Deep down with the predators - Belize and Guatemala
At first glance, jumping into shark infested waters might not seem like the most sensible thing to do. But in Belize, swimming Shark Ray alley is as compulsory as suntans and relaxation. Having been driven across the ocean in a tiny speed boat (complete with a small hole due to the rotting wood) I find myself seated on the edge of the boat, with my legs just a centimetre above the water. Below me are at least 40 sharks. I am not cage diving, neither am I just observing, I am about to be dropped, literally, into shark infested waters, with nothing but a snorkel.
This is not the scene of a horror movie, but is in fact my first step (or should that be splash?) into a two week trip to Belize and Guatemala. Having landed just two hours earlier in the Belize capital of San Pedro I had been convinced by a local fisherman to experience the delights of ‘shark and ray alley’, a reserve based at the southern tip of Ambergris Caye, just twenty minutes by boat from San Pedro. Which is why, right now, forty odd nurse sharks, nicknamed the ‘celebrities of the sea’ due to the attention they attract from tourists, weave slowly between my legs and analyse me with their beady lifeless eyes. I began to worry this was where my holiday had started, and would end.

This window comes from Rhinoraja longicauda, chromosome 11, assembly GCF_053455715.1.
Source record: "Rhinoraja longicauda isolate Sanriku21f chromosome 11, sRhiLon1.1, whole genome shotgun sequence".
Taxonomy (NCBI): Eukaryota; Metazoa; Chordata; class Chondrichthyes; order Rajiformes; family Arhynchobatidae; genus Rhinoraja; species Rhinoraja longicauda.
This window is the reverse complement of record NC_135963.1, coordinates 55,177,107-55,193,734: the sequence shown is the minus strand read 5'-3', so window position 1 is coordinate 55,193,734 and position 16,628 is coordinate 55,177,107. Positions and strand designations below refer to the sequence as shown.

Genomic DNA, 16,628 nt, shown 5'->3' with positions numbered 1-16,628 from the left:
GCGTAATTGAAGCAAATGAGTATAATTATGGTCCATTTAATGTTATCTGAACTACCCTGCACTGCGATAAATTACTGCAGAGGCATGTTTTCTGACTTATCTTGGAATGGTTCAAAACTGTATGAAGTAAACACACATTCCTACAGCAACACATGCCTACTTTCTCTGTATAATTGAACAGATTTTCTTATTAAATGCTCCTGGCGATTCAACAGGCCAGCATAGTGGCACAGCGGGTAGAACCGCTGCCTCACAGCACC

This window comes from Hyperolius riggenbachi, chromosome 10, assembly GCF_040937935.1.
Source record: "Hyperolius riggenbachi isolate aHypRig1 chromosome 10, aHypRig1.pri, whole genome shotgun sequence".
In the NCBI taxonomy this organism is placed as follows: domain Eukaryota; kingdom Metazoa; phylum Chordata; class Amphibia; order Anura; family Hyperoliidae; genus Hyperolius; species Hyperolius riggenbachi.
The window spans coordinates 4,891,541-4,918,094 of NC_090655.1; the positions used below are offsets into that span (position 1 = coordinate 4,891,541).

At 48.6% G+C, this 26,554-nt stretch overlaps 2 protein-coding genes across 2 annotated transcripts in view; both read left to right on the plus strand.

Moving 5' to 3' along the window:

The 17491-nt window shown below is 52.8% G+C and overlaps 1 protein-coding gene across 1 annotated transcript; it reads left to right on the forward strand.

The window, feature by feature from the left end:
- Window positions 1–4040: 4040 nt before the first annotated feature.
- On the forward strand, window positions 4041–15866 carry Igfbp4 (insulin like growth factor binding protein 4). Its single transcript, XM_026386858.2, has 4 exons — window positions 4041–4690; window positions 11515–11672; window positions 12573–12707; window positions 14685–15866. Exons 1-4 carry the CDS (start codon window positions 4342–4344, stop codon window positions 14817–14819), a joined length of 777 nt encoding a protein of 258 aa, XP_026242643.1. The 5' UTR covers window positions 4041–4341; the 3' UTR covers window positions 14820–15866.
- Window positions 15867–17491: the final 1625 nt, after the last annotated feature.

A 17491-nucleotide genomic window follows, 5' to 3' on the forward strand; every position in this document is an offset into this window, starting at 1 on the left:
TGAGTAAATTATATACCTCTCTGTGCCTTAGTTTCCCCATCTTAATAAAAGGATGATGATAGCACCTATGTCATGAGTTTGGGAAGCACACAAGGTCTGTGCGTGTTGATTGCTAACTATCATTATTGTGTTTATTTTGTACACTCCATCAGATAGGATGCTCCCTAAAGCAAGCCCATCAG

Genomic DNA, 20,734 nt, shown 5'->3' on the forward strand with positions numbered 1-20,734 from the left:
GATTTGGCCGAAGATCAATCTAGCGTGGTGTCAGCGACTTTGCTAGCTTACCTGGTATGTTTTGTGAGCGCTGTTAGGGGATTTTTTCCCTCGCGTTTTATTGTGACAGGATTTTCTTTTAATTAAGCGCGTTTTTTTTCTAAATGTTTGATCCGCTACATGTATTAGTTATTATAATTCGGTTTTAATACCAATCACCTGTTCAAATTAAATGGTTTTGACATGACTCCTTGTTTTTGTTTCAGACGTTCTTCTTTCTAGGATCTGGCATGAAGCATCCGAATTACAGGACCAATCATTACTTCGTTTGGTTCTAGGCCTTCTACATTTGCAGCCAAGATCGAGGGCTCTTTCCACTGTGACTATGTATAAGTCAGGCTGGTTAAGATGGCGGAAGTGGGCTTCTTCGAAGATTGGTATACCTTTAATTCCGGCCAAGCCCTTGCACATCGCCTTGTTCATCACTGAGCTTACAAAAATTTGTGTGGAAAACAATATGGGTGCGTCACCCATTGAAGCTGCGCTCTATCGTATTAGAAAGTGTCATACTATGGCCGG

But if I was going to be eaten alive by wild sharks, then it was certainly going to be a good way to go. Within seconds of falling into the crystal clear, almost iridescent, waters of the Belizean sea, I am mesmerised by the sheer tranquillity and grace of Belizean shark life. Majestic, powerful, yet surprisingly gentle, these great beasts don’t seem to care about the tourist who has suddenly entered their world. Instead they swim around me, curious at first, before slowly slipping away into the dark depths below. But as the sharks depart, I am treated to another type of underwater life. Huge stingrays which have a 'wing-span' of two to four feet, swim directly towards me and allow me to reach out and stroke them. Below, slow and serene, a giant sea turtle glides just inches above the sand.
As I emerge from the depths, my guide points out towards the horizon and tells me to follow him. Surrounded by nurse sharks, we snorkel some twenty meters from the boat. Suddenly the ocean floor beneath me drops and I can no longer see the sand; we have reached the end of the reef and below is an intimidating endless blackness. The guide points frantically in the distance and I squint as I see a huge shadow appear and then swim out into the ocean. It is only when we are safely back in the boat that the guide informs me I had just seen a bull shark – one of the most dangerous creatures in the ocean alongside tiger sharks and great whites. Sitting on the edge of the boat as we head back to shore, I somehow managed to convince my fellow snorkelers that the tremble in my voice was because I was cold.